REVIEW – “The Batman”

There are few characters who have been as adapted as many times, in various different ways, as Batman throughout the years. It’s because of this repetition of the character that many of us, no matter how big of fans we are, might not expect the latest Batman film to be refreshing to the comic-book genre. But as it turns out, old is new again in Matt Reeves’ The Batman – a pulp, neo-noir detective story that harkens back to the caped crusader’s investigative roots. From the moment the film begins with a unique visual style, depicting a grizzly murder – it’s evident that this latest Batman flick has more in common with something like Se7en or Zodiac than it does the likes of anything in the DCEU or MCU. It’s amazing how simplicity and character focus can make a film in the superhero genre feel like a breath of fresh air, but The Batman is resoundingly one of the finest superhero films in recent memory and perhaps the most faithful and ambitious take on the character of Batman put to film thus far.

The film follows Bruce Wayne (Robert Pattinson) in his second year as Batman. Matt Reeves wisely decides to not show you how he got his suit or the night his parents were murdered – picking the story up when he’s still fresh into his crime-fighting career, but not totally inexperienced or unknown to the city of Gotham. This gives this film a glorious sweet-spot of possibility and already-established groundwork to play in. Batman is already pals with Jim Gordon (played by the always excellent Jeffrey Wright) but the rest of the GCPD ranges from skepticism of his methods to genuine distrust anytime he steps onto a crime scene. It’s apparent that not only the police, politicians, and citizens of Gotham don’t quite view him as a hero yet, but Bruce Wayne himself is already questioning whether or not he is a positive force for change that he believes Gotham sorely needs. When The Riddler (Paul Dano) starts murdering important figures in Gotham, Bruce is forced to reconcile with his methods, as well as his own family legacy.

All of these plot elements only make-up half of what Reeves’ film has to offer in terms of how sprawling the story and characters are – as we still have interconnecting plots with The Penguin (played by Colin Farrell, who delightfully chews the scenery in every single scene he’s in), Gotham City’s notorious crime-boss Carmine Falcone (John Turturro, who is particularly great in the role) and of course the mysterious Selina Kyle/Catwoman (Zoe Kravitz) who genuinely steals every scene she’s in and feels as if she’s the heart of the film, holding the whole picture together with her incredible chemistry with Robert Pattinson’s Batman. The two of them share such a vibrant, magnetic connection in each and every frame they inhabit together – and it only helps that Matt Reeves fundamentally understands the differences, similarities, and quirks of both characters near flawlessly. If you’re a fan of this dynamic from the comics, you really couldn’t ask for a better take than what’s presented here.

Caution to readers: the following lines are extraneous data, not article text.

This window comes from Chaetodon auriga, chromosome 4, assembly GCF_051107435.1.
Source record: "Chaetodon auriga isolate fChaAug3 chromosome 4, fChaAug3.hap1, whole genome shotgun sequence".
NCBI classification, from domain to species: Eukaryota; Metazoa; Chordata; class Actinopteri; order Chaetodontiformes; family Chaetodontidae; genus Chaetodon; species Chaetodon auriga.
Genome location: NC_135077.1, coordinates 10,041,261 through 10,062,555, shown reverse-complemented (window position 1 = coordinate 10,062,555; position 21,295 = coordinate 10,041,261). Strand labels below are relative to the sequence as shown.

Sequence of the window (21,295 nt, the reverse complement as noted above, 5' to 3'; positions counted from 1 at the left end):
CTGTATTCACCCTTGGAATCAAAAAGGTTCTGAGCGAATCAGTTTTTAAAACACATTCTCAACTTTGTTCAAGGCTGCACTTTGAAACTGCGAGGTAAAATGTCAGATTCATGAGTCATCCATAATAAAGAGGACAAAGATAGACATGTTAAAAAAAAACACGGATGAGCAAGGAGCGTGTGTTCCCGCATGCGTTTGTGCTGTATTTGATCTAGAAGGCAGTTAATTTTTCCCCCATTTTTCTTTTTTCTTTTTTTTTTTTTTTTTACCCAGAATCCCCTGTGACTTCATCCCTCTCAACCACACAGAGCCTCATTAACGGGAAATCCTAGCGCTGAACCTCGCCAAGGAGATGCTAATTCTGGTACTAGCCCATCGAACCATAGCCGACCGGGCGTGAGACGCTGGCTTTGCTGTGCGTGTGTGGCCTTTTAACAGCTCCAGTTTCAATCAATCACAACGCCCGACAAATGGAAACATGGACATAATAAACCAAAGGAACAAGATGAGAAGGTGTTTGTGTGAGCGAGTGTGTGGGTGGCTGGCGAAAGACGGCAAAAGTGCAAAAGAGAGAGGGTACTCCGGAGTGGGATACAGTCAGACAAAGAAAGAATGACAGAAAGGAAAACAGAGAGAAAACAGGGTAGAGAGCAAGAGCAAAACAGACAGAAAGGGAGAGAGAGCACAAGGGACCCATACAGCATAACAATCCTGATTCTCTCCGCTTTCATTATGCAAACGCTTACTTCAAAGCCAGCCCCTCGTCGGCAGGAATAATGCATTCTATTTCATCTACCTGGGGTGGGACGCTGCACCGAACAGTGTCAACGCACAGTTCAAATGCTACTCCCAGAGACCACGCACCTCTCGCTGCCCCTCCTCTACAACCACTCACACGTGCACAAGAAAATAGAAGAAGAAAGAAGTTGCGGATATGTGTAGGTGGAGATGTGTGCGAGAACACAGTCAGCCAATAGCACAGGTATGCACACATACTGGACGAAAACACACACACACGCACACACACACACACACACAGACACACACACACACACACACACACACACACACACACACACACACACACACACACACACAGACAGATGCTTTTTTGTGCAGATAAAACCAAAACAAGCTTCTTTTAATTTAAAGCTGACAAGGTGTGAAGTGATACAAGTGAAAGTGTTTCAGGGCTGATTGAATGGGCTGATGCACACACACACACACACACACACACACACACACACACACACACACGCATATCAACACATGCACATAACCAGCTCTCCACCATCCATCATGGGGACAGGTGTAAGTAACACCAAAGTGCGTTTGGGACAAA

It’s abundantly clear from the get-go that Reeves understands the character of Bruce Wayne/Batman flawlessly – not necessarily just as a hero, but as a flawed and traumatized man who is looking to strike fear into the criminals of Gotham City. The film brilliantly epitomizes both Bruce’s heroism as well as his sometimes flawed ideology, with a screenplay that challenges not only Bruce Wayne, but the audience’s perception of him as we go on down this rabbit hole with him. Pattinson does so much with this material, delivering a Batman for the ages. I’ve always viewed the character of Batman as not an alter-ego to Bruce Wayne, but the true identity that is hidden behind the rage and trauma that Bruce Wayne bottles up inside during the daytime. Anytime he is forced to attend functions or interact with people as Bruce Wayne, it’s simply in-service to how Batman can gain from it. And this is all fully-realized with this incarnation of the character; from the brute force of the action, to the detective elements, to the resounding humanity underneath the cape and cowl – this is the definitive depiction of Batman for years to come.

This is all glued together by the wonderful cinematography from DP Greig Fraser, who knows how to make Gotham feel like both a lived-in city as well as make the colors and moods pop when need be. Matt Reeves has an incredible vision for this incarnation of Batman, delivering an exhilarating, thematically rich, and character-focused story that delivers big-time on the action, story, and spectacle. It feels like a miracle of blockbuster filmmaking that somehow tells a perfectly singular, isolated story that epitomizes Bruce Wayne/Batman but brilliantly lays the groundwork for world-building without feeling like its trying too hard to set-up a sequel. I’m over the moon for this film. Bravo, Matt Reeves. Bravo.


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